Archive for December, 2007

The True Worth of Business Class Travel

Monday, December 31st, 2007

The recent Chapter 11 bankruptcy filing of MaxJet re-ignites discussions over the value proposition of business class travel in general and of business-class-only airlines in particular.

Any discussion over value proposition of business class has to be set in the backdrop of its cost. A quick check on a travel website (e.g. Expedia) would show that a business class ticket typically costs around 5x of an economy / coach class one in the case of a multiclass airlines like British Airways, Lufthansa, Singapore Airlines or Jet Airways. In case of business-class-only airlines like EOS and Silverjet, the multiple is a more modest 3-3.5x. See table below for details.

Sl. No.

Sector

Departing

Returning

Economy Class (GBP)

Business Class (GBP)

Business : Economy Multiple

Source

1

LHR-JFK

4-Jan-2008

7-Jan-2008

653

2323

3.5:1

expedia.co.uk

2

LHR-JFK

4-Jan-2008

7-Jan-2008

NA

1621

2.5:1

eosairlines.com

3

LHR-JFK

1-Feb-2008

3-Feb-2008

285

1472

5.1:1

expedia.co.uk

4

LHR-JFK

1-Feb-2008

3-Feb-2008

NA

1386

4.8:1

eosairlines.com

5

LHR-BOM

1-Feb-2008

3-Feb-2008

461

1639

3.6:1

expedia.co.uk

6

JFK-LTN

1-Feb-2008

3-Feb-2008

NA

1100

3.9:1

silverjet.com

7

LTN-DXB

1-Feb-2008

3-Feb-2008

309

1108

3.6:1

expedia.co.uk

8

LHR-SIN

1-Feb-2008

3-Feb-2008

664

3241

4.9:1

expedia.co.uk

Traditionally, airlines have sought to provide better value to their business class travelers by giving them a superior in-flight experience by way of  personal video, 180° flat bed, more attentive service by employing a higher steward-to-passenger ratio in the business class cabin, and so on.

Following 9/11 and the heightened security measures that came in its wake, passengers faced long queues on the ground for check-in and security checks. This made the pre-boarding process quite painful. Airlines seized this opportunity to boost business class value by alleviating much of the pain through dedicated check-ins (e.g. Silverjet’s 30-minute check-in), separate security checking queues (e.g. FastTrack at London Heathrow) and luxurious lounges for business class travelers. As a few airlines (e.g. Emirates, Jet Airways and Singapore Airlines) started offering personal video even in economy class, airlines had to offer even more value to justify their business class ticket prices. Many of them are doing that by offering better post-flight conveniences like separate immigration queues and dedicated baggage handling for business class passengers at their destinations.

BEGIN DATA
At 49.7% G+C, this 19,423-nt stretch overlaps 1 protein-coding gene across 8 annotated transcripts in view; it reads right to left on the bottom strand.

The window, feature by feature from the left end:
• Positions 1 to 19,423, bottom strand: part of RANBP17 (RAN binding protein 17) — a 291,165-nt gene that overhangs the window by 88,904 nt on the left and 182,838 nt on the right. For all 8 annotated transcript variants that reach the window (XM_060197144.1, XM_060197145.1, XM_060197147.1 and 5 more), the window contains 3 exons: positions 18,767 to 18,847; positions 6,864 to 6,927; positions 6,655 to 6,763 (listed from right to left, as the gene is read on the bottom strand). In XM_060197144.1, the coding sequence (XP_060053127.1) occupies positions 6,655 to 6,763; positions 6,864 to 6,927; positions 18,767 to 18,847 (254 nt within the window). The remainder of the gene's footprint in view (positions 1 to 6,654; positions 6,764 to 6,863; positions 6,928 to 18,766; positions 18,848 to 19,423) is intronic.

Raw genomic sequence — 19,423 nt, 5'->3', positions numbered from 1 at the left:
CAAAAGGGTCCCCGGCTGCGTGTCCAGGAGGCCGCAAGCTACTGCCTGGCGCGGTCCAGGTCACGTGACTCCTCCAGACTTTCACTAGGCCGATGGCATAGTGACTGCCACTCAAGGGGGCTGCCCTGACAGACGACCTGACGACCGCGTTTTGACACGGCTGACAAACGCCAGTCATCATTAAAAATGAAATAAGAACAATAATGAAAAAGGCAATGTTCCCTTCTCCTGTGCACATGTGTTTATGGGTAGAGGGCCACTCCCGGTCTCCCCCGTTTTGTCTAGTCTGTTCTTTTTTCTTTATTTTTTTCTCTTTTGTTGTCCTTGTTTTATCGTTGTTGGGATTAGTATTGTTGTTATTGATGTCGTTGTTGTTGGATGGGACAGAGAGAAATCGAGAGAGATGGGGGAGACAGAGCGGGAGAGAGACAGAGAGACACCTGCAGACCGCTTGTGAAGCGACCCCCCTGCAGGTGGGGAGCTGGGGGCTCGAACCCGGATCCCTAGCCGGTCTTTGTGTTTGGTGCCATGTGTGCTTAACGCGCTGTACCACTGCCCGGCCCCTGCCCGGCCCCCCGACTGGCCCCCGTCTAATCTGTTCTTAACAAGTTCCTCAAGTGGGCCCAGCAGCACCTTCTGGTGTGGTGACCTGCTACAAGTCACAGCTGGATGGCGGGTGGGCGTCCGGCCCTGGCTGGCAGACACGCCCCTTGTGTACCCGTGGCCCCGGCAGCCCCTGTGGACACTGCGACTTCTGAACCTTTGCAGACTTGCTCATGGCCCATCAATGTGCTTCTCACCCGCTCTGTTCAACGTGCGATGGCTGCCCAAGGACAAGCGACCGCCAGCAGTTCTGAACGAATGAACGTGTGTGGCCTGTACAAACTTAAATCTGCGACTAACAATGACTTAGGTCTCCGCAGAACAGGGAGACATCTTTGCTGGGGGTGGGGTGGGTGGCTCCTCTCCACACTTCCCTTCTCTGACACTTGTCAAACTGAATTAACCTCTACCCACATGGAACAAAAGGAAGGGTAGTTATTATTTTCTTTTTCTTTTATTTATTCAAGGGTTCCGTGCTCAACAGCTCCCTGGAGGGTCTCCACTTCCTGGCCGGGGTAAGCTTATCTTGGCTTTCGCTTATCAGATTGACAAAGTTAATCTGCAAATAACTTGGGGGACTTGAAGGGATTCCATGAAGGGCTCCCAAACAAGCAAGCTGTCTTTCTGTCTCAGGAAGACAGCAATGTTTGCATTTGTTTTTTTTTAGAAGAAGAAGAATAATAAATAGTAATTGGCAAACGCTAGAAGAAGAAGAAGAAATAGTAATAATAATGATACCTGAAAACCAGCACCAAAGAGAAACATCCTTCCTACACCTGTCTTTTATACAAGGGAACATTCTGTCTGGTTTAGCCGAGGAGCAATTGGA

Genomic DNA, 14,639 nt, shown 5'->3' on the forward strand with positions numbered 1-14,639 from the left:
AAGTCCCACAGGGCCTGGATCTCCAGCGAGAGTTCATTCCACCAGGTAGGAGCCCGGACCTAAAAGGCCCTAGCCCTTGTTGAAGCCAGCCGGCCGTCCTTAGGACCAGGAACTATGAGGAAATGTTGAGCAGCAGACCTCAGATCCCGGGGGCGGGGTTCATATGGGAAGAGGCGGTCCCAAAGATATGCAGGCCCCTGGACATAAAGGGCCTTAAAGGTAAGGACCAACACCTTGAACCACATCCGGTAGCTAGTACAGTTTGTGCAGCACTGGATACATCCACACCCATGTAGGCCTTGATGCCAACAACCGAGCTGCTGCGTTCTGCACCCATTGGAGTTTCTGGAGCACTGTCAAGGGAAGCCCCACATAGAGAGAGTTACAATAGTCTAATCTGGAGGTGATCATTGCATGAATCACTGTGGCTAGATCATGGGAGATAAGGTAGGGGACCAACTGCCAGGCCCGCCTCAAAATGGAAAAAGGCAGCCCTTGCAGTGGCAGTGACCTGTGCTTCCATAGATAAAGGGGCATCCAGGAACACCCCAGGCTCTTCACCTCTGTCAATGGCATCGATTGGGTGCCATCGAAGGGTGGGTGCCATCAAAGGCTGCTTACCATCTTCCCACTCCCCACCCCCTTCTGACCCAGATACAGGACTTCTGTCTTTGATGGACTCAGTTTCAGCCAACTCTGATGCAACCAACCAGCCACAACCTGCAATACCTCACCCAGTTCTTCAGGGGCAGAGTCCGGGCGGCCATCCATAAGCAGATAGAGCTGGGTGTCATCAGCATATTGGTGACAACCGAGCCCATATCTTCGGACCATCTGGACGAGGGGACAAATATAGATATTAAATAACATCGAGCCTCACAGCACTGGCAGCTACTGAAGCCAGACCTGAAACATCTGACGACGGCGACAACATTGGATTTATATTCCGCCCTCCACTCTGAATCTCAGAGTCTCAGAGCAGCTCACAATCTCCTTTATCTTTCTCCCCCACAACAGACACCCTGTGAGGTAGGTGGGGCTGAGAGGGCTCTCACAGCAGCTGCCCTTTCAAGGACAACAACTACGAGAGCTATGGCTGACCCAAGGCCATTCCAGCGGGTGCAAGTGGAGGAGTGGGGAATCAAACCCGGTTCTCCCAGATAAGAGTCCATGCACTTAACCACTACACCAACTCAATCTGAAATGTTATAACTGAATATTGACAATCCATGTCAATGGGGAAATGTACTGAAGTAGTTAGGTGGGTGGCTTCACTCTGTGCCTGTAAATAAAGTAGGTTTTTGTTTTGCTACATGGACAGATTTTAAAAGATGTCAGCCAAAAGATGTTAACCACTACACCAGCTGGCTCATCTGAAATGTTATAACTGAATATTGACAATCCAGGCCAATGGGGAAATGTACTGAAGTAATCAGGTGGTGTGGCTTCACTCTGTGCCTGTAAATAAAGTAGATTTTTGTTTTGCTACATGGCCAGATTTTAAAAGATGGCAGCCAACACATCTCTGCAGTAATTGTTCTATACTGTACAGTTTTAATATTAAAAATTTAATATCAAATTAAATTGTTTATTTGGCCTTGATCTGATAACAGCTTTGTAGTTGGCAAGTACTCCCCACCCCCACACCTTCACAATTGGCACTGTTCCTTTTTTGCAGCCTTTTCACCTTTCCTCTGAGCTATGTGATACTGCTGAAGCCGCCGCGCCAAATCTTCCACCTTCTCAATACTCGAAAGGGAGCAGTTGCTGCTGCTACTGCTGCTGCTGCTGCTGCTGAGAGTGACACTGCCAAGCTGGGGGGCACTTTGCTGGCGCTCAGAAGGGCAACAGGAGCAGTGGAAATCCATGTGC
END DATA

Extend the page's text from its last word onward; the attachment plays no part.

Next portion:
Speed and convenience seem to be the common themes for delivering better value for business class travelers.

Of course, some things can never be different – it takes the same 8-9 hours to fly from London to Mumbai (Bombay) regardless of whether you fly economy or business class!

Given that reality, most business class travelers would find enough value-add if only airlines can cook up some anti-jetlag potion exclusively for their business class passengers!!

Future of Laissez Faire (or free trade as we know it)

Wednesday, December 26th, 2007

There’s so much news reported these days about investments being made in western companies, especially financial institutions, by sovereign funds from China, Singapore and the Middle East. Recent examples include stakes in Citigroup by Abu Dhabi Investment Authority, Morgan Stanley by China Investment Corporation and Barclays by China Development Bank and Temasek of Singapore.

It’s easy to shrug these off as mere strategic or tactical investments in a globalized world except for the fact that these funds are owned by their respective governments.

Alarm bells are ringing in the USA and UK: For one, these sovereign funds lack transparency. For another, after keeping out their own governments from the “business of business” and achieving laissez faire (or free trade) status, there’s the worry whether their leading corporations will eventually come under the influence of foreign funds and indirectly foreign governments. It doesn’t help the situation to realize that these corporations are selling sizeable stakes at fire sale prices, given the battering their stocks have taken in the latter half of this year owing to the current credit crunch. Admittedly, these funds have expressed no interest in actually running these corporations and have not received any seats on their boards – at least not so far.

But, if the present trend continues, it would be interesting to keep a close watch on the course that laissez faire will take in these countries.